Cholera Prevention and Control in Kenya Public Deposited

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  • March 19, 2019
  • Cowman, Gretchen
    • Affiliation: Gillings School of Global Public Health, Department of Health Policy and Management
  • Kenya experienced widespread cholera outbreaks in 1997-1999 and 2007-2010. The reemergence of cholera in Kenya in the first months of 2015 suggests that cholera remains a public health threat. This study employed a mixed methods approach to investigate the successes and challenges of cholera prevention and control in Kenya through analysis of cholera surveillance data and key informant interviews. The goal of this study was to produce information that will be useful to the Government of Kenya in establishing or strengthening policies and programs that effectively prevent and control cholera. Key findings from analysis of cholera surveillance data indicate: (1) cholera has been recurrent in various geographic regions with differing climatic conditions, (2) cholera has affected some of the least densely populated rural areas as well as Kenya's largest cities, and (3) cholera occurrence appears to be associated with open defecation, access to improved sanitation, access to improved water sources, poverty, and level of education. Interventions, policies, and strategies that are perceived to be effective in cholera prevention and control include: (1) Community Led Total Sanitation, which aims to eliminate open defecation, (2) provision of clean water, and (3) the Integrated Disease Surveillance and Response strategy, which is Kenya's platform for implementation of the International Health Regulations. Key challenges include: (1) lack of access to improved water and sanitation for a large proportion of the population, (2) limited laboratory capacity to diagnose cholera, and (3) poor availability of intravenous fluids and oral rehydration solution. The findings of this study suggest that there is need to intensify efforts to expand access to improved sanitation and safe drinking water, to strengthen laboratory capacity and disease surveillance, to improve availability of basic medical supplies for rehydration, and to expand poverty reduction programs. Community Led Total Sanitation and the Integrated Disease Surveillance and Response strategy have created programs that should continue to be supported, strengthened and expanded. Devolution of government services from national to county level presents both opportunities and challenges for cholera prevention and control. Both levels of government have key roles to play, and effective collaboration is necessary for success.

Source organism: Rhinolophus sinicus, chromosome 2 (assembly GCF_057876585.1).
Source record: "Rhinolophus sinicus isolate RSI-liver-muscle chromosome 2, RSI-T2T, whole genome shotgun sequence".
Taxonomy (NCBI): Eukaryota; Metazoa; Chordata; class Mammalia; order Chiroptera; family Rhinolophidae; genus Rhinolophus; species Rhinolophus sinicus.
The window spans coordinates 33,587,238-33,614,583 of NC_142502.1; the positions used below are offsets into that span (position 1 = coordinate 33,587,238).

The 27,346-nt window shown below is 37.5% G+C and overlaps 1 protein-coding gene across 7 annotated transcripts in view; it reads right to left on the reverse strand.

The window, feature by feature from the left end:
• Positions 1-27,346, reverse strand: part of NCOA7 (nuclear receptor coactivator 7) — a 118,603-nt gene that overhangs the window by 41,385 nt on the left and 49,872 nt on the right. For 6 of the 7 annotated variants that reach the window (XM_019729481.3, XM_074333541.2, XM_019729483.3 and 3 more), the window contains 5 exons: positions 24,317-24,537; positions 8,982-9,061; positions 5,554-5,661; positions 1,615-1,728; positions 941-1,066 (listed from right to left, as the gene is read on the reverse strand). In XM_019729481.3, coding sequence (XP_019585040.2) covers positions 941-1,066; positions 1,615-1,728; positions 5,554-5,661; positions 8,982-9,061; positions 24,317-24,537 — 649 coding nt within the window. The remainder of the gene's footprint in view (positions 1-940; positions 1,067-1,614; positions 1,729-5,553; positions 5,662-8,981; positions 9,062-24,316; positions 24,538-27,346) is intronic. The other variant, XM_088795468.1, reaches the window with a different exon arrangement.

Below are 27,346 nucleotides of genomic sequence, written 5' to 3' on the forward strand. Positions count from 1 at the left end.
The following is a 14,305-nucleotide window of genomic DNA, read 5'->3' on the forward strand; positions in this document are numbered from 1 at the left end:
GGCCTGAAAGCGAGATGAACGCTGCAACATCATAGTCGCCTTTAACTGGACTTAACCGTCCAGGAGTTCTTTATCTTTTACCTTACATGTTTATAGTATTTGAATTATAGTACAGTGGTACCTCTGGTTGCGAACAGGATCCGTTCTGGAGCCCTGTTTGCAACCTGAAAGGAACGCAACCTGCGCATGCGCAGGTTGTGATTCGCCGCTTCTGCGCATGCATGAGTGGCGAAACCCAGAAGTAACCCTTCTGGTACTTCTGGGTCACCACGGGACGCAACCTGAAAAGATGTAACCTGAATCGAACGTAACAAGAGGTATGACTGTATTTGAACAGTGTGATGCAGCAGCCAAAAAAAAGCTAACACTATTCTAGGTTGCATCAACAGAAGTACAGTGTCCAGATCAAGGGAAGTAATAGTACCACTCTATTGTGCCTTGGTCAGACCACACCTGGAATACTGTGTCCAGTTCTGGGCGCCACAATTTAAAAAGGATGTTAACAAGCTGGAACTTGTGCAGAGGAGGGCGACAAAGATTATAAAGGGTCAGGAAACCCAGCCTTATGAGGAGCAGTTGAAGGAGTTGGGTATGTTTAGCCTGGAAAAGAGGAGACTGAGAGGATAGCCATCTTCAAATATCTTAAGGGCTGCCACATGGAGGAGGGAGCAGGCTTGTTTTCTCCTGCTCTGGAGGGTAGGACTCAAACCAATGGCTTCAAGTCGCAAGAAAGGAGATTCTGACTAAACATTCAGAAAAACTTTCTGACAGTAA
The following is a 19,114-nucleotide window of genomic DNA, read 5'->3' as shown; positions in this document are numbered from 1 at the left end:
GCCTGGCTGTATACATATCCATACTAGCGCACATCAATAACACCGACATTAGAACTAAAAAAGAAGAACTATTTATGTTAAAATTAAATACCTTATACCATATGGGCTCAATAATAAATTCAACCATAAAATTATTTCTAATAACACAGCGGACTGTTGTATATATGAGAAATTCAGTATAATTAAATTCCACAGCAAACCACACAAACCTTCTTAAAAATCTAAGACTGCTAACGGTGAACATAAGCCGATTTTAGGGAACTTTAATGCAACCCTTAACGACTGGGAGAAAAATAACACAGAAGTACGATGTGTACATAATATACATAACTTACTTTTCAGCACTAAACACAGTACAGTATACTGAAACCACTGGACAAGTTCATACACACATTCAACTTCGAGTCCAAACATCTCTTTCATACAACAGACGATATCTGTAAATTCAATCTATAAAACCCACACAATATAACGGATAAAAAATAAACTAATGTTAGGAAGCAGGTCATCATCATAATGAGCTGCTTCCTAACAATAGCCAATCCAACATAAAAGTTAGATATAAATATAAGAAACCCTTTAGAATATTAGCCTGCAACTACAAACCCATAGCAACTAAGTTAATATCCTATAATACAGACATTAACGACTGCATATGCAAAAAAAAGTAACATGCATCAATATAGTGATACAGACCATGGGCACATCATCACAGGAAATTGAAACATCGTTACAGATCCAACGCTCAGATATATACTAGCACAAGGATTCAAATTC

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Rights statement
  • In Copyright
  • Thirumurthy, Harsha
  • Babich, Suzanne
  • Greene, Sandra
  • Bartram, Jamie
  • Emch, Michael
  • Doctor of Public Health
Degree granting institution
  • University of North Carolina at Chapel Hill Graduate School
Graduation year
  • 2015
Place of publication
  • Chapel Hill, NC
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